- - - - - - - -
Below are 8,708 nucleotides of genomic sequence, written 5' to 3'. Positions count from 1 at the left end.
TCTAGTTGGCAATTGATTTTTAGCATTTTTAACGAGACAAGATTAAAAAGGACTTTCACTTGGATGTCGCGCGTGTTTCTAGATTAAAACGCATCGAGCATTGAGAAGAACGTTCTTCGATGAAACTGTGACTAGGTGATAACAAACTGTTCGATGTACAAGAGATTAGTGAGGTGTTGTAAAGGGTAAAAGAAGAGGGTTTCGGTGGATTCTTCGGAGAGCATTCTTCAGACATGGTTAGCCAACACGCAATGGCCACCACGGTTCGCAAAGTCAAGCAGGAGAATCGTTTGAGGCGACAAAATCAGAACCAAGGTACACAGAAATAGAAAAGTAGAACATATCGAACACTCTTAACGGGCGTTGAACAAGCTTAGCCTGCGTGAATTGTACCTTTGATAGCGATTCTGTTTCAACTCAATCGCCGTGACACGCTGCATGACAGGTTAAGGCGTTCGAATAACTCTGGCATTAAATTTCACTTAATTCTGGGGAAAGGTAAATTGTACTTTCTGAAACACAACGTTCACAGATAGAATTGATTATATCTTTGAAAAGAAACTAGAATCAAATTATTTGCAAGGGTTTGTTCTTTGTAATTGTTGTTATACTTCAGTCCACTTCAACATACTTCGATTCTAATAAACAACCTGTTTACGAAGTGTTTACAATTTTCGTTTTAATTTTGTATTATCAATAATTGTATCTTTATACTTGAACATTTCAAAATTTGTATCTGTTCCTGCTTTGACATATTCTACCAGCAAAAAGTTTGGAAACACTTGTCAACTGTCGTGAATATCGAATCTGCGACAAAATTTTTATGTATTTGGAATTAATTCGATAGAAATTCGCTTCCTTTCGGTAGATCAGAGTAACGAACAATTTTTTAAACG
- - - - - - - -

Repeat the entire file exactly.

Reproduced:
Below are 8,708 nucleotides of genomic sequence, written 5' to 3'. Positions count from 1 at the left end.
TCTAGTTGGCAATTGATTTTTAGCATTTTTAACGAGACAAGATTAAAAAGGACTTTCACTTGGATGTCGCGCGTGTTTCTAGATTAAAACGCATCGAGCATTGAGAAGAACGTTCTTCGATGAAACTGTGACTAGGTGATAACAAACTGTTCGATGTACAAGAGATTAGTGAGGTGTTGTAAAGGGTAAAAGAAGAGGGTTTCGGTGGATTCTTCGGAGAGCATTCTTCAGACATGGTTAGCCAACACGCAATGGCCACCACGGTTCGCAAAGTCAAGCAGGAGAATCGTTTGAGGCGACAAAATCAGAACCAAGGTACACAGAAATAGAAAAGTAGAACATATCGAACACTCTTAACGGGCGTTGAACAAGCTTAGCCTGCGTGAATTGTACCTTTGATAGCGATTCTGTTTCAACTCAATCGCCGTGACACGCTGCATGACAGGTTAAGGCGTTCGAATAACTCTGGCATTAAATTTCACTTAATTCTGGGGAAAGGTAAATTGTACTTTCTGAAACACAACGTTCACAGATAGAATTGATTATATCTTTGAAAAGAAACTAGAATCAAATTATTTGCAAGGGTTTGTTCTTTGTAATTGTTGTTATACTTCAGTCCACTTCAACATACTTCGATTCTAATAAACAACCTGTTTACGAAGTGTTTACAATTTTCGTTTTAATTTTGTATTATCAATAATTGTATCTTTATACTTGAACATTTCAAAATTTGTATCTGTTCCTGCTTTGACATATTCTACCAGCAAAAAGTTTGGAAACACTTGTCAACTGTCGTGAATATCGAATCTGCGACAAAATTTTTATGTATTTGGAATTAATTCGATAGAAATTCGCTTCCTTTCGGTAGATCAGAGTAACGAACAATTTTTTAAACG